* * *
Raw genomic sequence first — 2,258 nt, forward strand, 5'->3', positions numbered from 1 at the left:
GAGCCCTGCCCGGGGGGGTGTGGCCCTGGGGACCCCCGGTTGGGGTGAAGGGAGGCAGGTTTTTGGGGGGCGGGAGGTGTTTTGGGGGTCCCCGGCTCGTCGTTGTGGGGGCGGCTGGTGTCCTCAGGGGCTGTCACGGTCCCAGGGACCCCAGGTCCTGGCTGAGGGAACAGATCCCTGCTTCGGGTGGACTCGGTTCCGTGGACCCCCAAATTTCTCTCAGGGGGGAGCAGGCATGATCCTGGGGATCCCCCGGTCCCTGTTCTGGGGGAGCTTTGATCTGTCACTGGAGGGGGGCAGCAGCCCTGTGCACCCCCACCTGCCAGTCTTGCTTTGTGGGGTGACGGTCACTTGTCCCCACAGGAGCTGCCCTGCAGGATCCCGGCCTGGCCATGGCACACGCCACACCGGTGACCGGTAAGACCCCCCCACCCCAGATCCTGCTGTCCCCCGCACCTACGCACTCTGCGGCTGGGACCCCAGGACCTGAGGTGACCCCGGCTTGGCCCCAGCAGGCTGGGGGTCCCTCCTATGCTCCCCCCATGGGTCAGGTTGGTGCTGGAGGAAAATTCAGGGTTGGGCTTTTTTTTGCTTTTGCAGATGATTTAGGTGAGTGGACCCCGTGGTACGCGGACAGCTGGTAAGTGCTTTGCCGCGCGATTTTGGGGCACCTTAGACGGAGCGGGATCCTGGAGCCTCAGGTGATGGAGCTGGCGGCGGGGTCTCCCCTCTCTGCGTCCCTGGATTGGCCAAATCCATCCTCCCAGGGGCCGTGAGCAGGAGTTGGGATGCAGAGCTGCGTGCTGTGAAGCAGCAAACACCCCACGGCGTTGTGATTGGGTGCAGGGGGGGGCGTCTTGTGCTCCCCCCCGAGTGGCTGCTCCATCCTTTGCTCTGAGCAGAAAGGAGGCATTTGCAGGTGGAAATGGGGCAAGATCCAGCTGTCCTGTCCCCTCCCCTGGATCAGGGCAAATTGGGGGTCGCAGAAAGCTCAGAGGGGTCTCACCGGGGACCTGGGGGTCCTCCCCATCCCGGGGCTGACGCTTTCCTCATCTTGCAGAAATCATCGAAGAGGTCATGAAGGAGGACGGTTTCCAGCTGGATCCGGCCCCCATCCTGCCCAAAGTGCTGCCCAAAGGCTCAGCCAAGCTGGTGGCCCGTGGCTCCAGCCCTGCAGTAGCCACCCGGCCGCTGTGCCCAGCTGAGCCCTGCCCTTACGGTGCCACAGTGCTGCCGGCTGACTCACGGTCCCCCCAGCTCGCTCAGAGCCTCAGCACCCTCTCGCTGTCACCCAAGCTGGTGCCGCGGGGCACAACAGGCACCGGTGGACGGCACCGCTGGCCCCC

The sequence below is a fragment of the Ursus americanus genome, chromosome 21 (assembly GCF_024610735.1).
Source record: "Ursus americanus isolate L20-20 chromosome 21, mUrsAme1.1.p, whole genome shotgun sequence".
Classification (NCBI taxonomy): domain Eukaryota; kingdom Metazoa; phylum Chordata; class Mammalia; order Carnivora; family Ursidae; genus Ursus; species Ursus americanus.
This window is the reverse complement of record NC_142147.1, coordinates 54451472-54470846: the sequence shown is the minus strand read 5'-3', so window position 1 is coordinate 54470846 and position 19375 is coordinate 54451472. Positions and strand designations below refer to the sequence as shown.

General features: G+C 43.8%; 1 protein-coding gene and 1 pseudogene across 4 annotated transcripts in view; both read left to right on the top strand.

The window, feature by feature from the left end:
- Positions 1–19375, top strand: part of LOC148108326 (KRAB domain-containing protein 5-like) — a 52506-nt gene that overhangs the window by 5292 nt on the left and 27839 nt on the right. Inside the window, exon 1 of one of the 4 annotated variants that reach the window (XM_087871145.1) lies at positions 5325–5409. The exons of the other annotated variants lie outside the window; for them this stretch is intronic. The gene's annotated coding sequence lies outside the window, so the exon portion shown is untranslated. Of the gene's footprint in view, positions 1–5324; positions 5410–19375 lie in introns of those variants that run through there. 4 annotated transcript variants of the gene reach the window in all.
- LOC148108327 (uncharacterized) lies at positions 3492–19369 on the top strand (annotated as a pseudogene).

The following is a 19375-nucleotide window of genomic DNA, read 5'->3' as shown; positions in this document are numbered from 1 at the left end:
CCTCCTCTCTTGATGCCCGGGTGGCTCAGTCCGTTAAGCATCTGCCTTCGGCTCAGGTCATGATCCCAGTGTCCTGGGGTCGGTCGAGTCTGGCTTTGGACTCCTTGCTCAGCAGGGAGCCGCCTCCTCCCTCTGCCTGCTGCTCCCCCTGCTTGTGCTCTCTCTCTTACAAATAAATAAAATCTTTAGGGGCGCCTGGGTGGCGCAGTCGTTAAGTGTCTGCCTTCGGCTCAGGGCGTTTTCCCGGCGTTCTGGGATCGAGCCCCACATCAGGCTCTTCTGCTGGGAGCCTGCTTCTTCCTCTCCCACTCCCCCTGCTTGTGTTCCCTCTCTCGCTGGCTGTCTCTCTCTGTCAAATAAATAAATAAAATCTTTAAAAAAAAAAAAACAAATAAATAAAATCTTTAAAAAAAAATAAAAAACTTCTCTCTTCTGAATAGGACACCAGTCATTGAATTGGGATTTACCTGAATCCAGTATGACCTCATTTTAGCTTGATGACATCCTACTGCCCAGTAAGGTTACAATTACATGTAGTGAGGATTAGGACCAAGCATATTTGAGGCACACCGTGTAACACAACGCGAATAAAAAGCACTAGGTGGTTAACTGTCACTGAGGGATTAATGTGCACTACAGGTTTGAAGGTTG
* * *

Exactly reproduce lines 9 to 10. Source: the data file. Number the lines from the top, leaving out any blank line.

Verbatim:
- Positions 1–19375, top strand: part of LOC148108326 (KRAB domain-containing protein 5-like) — a 52506-nt gene that overhangs the window by 5292 nt on the left and 27839 nt on the right. Inside the window, exon 1 of one of the 4 annotated variants that reach the window (XM_087871145.1) lies at positions 5325–5409. The exons of the other annotated variants lie outside the window; for them this stretch is intronic. The gene's annotated coding sequence lies outside the window, so the exon portion shown is untranslated. Of the gene's footprint in view, positions 1–5324; positions 5410–19375 lie in introns of those variants that run through there. 4 annotated transcript variants of the gene reach the window in all.
- LOC148108327 (uncharacterized) lies at positions 3492–19369 on the top strand (annotated as a pseudogene).